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Over the years and centuries following the grant of the charters in 1196, Stratford-upon-Avon developed in a distinctive way.
In this early history, Stratford-upon-Avon became a town of tradesmen and merchants who established a guild (the Guild of the Holy Cross) to meet their religious and commercial interests. In a sense it was a kind of Rotary which also concerned itself with the welfare of its members and their families. In time the Guild's responsibilities and resources were transferred to the Borough Council and confirmed in King Edward VI's Charter of 1553.


The town thus developed its own form of governance, based upon an oligarchy of merchants elected by their contemporaries: in contrast to the villages and farms in the countryside around, which remained part of the landed estates of the Bishop of Worcester and other magnates and were run on hierarchical lines based on inheritance.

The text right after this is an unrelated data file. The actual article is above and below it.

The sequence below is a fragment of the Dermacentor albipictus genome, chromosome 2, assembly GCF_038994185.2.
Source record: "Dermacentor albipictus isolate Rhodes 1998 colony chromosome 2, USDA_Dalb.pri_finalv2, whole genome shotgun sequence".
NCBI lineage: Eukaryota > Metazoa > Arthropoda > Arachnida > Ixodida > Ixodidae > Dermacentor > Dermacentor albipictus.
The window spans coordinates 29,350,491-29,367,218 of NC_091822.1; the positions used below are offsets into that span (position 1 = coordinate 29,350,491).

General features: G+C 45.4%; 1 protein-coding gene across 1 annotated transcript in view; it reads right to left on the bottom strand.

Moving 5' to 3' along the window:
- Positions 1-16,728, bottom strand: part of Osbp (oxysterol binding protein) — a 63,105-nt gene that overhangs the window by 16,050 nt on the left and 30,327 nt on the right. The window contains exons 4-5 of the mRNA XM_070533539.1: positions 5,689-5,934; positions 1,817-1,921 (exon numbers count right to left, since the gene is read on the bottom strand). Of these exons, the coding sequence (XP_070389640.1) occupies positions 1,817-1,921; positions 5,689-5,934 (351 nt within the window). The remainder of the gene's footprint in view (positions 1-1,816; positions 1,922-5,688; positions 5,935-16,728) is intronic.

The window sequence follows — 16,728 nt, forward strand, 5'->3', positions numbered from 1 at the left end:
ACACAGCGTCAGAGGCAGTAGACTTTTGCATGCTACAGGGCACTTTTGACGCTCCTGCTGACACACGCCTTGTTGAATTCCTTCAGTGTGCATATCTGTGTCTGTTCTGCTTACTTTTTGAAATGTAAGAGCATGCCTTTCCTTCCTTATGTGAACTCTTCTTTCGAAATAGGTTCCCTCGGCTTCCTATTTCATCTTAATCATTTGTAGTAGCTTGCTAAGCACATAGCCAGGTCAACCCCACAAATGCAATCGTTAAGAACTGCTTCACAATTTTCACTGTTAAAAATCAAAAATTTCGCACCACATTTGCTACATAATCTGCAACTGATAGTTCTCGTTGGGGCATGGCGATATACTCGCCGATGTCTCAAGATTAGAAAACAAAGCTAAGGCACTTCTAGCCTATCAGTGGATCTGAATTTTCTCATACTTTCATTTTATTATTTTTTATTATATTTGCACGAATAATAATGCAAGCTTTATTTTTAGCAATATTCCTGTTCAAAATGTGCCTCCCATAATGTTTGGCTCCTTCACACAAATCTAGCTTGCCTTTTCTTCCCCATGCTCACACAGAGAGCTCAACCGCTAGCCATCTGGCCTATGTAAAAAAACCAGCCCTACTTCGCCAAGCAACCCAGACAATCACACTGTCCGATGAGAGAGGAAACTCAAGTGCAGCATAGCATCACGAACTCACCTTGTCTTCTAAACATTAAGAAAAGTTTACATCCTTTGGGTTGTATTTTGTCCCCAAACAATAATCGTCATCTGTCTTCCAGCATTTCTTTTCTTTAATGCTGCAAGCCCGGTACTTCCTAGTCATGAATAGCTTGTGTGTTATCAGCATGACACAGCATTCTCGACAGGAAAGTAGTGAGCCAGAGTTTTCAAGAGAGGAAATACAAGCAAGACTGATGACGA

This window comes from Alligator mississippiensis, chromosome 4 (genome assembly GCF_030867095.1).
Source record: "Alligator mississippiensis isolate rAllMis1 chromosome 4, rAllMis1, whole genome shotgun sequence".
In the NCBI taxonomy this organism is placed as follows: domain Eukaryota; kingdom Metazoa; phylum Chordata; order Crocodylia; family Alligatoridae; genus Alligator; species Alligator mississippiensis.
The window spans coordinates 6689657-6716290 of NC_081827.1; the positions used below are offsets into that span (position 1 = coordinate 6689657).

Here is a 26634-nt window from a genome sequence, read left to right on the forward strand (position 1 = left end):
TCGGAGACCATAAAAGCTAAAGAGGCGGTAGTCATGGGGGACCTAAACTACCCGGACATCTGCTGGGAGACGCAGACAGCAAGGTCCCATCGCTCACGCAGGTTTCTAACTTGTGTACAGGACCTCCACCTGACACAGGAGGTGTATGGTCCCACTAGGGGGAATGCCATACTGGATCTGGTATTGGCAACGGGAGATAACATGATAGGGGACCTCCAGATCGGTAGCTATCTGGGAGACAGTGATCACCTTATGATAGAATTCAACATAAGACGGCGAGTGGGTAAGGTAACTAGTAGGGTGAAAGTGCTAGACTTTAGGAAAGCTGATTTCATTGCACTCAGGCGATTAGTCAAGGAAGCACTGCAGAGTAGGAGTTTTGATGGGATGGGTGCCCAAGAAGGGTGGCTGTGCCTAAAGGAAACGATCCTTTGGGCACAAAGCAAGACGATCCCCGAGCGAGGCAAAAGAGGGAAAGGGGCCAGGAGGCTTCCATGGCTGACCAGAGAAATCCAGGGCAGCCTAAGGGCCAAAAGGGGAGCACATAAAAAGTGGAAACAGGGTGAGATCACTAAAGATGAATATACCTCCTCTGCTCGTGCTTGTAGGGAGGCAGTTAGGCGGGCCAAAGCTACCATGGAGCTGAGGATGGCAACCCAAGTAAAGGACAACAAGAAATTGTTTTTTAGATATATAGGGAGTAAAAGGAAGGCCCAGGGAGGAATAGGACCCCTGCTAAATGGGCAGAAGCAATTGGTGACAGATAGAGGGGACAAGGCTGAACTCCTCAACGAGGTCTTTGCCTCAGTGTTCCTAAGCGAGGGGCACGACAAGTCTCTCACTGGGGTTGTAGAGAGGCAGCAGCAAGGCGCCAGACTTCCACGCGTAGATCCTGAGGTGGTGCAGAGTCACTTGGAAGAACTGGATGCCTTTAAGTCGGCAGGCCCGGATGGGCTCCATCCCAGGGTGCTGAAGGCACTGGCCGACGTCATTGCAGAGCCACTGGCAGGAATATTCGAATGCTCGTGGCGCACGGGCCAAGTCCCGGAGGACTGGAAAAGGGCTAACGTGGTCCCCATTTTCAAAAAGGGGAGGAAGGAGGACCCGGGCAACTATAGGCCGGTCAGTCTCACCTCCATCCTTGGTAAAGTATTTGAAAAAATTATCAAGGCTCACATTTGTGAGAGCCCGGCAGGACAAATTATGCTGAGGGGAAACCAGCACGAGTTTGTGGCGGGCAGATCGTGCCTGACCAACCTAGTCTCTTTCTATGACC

The Medieval tradesmen in Stratford-upon-Avon valued education just as highly as the local lords of the manor, but their needs were different. Whereas the sons of the noblemen were sent away to other households to learn courtly manners and military skills, tradesman wanted their sons to learn reading and writing locally.  


Thus in 1427 a pedagogue's house and school were built next to the Guild Chapel and endowed in 1482 by Thomas Jolyffe's benefaction. The school provided free education for Stratford boys whose fathers were members of the Guild of the Holy Cross. Following the Guild's suppression, the school was refounded by the same charter of 1553 and given King Edward VI's name with a requirement to educate "the unripe subjects of His Majesty". Nowadays educational responsibilities for teenagers are shared with the Stratford High School, Stratford Grammar School for Girls and the Stratford College.